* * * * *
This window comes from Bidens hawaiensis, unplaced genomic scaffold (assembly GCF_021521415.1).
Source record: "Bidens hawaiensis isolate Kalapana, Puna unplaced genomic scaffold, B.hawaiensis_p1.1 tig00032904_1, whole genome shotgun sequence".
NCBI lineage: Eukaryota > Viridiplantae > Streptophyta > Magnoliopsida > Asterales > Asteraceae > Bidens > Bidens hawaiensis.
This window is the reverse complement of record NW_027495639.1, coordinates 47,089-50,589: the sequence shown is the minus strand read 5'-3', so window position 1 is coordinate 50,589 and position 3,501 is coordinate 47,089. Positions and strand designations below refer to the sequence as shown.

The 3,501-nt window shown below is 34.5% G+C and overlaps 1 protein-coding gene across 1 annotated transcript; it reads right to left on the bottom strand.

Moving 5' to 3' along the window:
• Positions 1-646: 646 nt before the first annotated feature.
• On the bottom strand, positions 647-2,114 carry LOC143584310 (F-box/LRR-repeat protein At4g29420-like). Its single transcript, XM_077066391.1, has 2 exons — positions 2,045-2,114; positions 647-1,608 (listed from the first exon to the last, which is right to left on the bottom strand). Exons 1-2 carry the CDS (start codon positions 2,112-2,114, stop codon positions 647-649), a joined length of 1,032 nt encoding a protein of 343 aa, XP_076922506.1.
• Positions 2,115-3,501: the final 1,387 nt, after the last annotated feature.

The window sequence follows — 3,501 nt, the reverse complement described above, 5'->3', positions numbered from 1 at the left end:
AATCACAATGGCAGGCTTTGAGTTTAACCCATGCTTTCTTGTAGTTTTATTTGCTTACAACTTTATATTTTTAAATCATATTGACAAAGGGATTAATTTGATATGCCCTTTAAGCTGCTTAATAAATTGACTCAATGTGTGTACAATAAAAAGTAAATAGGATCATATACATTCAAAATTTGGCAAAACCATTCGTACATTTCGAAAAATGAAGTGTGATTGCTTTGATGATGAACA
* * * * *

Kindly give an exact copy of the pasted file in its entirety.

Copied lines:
This window comes from Bidens hawaiensis, unplaced genomic scaffold (assembly GCF_021521415.1).
Source record: "Bidens hawaiensis isolate Kalapana, Puna unplaced genomic scaffold, B.hawaiensis_p1.1 tig00032904_1, whole genome shotgun sequence".
NCBI lineage: Eukaryota > Viridiplantae > Streptophyta > Magnoliopsida > Asterales > Asteraceae > Bidens > Bidens hawaiensis.
This window is the reverse complement of record NW_027495639.1, coordinates 47,089-50,589: the sequence shown is the minus strand read 5'-3', so window position 1 is coordinate 50,589 and position 3,501 is coordinate 47,089. Positions and strand designations below refer to the sequence as shown.

The 3,501-nt window shown below is 34.5% G+C and overlaps 1 protein-coding gene across 1 annotated transcript; it reads right to left on the bottom strand.

Moving 5' to 3' along the window:
• Positions 1-646: 646 nt before the first annotated feature.
• On the bottom strand, positions 647-2,114 carry LOC143584310 (F-box/LRR-repeat protein At4g29420-like). Its single transcript, XM_077066391.1, has 2 exons — positions 2,045-2,114; positions 647-1,608 (listed from the first exon to the last, which is right to left on the bottom strand). Exons 1-2 carry the CDS (start codon positions 2,112-2,114, stop codon positions 647-649), a joined length of 1,032 nt encoding a protein of 343 aa, XP_076922506.1.
• Positions 2,115-3,501: the final 1,387 nt, after the last annotated feature.

The window sequence follows — 3,501 nt, the reverse complement described above, 5'->3', positions numbered from 1 at the left end:
AATCACAATGGCAGGCTTTGAGTTTAACCCATGCTTTCTTGTAGTTTTATTTGCTTACAACTTTATATTTTTAAATCATATTGACAAAGGGATTAATTTGATATGCCCTTTAAGCTGCTTAATAAATTGACTCAATGTGTGTACAATAAAAAGTAAATAGGATCATATACATTCAAAATTTGGCAAAACCATTCGTACATTTCGAAAAATGAAGTGTGATTGCTTTGATGATGAACA